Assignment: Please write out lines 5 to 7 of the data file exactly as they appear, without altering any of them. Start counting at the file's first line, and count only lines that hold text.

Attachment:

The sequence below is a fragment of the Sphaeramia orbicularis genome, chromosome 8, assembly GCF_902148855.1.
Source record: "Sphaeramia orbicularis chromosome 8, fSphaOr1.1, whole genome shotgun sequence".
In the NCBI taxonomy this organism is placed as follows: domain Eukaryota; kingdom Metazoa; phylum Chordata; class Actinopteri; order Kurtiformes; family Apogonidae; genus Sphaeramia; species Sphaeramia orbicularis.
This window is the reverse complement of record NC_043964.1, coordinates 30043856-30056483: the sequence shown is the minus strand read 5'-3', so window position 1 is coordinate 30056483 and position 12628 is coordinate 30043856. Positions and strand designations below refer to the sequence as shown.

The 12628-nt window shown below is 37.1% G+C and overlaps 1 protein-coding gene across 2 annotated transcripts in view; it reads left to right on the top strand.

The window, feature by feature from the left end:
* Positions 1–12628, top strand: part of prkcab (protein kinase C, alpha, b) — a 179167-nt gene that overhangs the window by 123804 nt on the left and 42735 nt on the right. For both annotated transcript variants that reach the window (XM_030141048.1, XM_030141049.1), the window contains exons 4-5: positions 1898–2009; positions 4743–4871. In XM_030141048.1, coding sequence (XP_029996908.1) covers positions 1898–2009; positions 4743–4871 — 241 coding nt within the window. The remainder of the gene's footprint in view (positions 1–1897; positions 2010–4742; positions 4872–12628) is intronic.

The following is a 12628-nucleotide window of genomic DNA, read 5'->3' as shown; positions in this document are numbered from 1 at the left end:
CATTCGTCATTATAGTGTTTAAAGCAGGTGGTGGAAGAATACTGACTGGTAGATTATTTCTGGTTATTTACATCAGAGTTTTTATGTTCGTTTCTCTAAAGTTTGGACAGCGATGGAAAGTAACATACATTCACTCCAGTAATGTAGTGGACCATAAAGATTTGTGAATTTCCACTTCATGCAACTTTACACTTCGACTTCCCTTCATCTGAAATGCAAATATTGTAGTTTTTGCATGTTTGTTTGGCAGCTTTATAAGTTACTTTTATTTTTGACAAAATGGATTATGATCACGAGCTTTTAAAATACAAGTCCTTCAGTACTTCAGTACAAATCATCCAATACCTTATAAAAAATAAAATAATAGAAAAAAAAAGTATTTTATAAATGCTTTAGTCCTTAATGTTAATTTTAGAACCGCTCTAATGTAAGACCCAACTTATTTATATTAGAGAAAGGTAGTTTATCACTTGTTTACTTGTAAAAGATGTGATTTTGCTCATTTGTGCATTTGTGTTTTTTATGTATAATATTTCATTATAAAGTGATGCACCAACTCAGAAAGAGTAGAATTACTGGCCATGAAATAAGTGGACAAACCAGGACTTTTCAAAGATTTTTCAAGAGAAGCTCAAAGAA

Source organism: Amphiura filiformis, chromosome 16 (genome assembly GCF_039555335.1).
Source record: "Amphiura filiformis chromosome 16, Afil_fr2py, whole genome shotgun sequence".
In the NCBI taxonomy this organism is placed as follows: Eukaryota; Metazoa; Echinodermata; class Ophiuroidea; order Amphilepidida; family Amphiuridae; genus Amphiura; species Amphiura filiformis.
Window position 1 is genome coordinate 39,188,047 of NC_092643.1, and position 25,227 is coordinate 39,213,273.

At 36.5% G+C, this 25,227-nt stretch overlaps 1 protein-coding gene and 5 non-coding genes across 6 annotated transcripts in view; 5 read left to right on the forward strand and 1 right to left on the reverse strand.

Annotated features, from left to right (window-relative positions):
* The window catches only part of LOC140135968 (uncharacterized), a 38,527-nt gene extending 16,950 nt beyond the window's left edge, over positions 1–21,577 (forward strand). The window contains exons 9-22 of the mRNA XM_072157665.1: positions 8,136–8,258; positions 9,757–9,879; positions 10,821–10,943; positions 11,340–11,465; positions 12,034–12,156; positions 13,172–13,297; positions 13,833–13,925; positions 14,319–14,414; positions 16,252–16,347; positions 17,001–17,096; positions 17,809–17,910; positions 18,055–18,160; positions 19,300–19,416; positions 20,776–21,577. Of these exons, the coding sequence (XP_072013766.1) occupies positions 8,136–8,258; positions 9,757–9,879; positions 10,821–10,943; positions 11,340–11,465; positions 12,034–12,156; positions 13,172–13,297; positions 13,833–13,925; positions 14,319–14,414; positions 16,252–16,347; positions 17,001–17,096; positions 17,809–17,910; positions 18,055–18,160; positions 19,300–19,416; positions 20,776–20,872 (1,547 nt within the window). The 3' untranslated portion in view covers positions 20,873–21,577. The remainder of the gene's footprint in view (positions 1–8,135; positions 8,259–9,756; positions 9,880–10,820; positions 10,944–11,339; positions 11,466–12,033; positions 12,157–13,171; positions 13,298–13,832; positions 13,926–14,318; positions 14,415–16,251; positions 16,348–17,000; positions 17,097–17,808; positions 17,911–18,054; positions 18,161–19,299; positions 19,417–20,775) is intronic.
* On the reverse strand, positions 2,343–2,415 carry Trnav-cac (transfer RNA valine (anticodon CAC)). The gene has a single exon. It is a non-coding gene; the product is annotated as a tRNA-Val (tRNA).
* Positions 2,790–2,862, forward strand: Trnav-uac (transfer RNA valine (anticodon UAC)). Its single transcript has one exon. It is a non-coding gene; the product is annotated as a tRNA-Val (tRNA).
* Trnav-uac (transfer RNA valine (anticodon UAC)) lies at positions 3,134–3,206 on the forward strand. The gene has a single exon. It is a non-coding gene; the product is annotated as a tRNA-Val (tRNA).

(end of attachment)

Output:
The 12628-nt window shown below is 37.1% G+C and overlaps 1 protein-coding gene across 2 annotated transcripts in view; it reads left to right on the top strand.

The window, feature by feature from the left end:
* Positions 1–12628, top strand: part of prkcab (protein kinase C, alpha, b) — a 179167-nt gene that overhangs the window by 123804 nt on the left and 42735 nt on the right. For both annotated transcript variants that reach the window (XM_030141048.1, XM_030141049.1), the window contains exons 4-5: positions 1898–2009; positions 4743–4871. In XM_030141048.1, coding sequence (XP_029996908.1) covers positions 1898–2009; positions 4743–4871 — 241 coding nt within the window. The remainder of the gene's footprint in view (positions 1–1897; positions 2010–4742; positions 4872–12628) is intronic.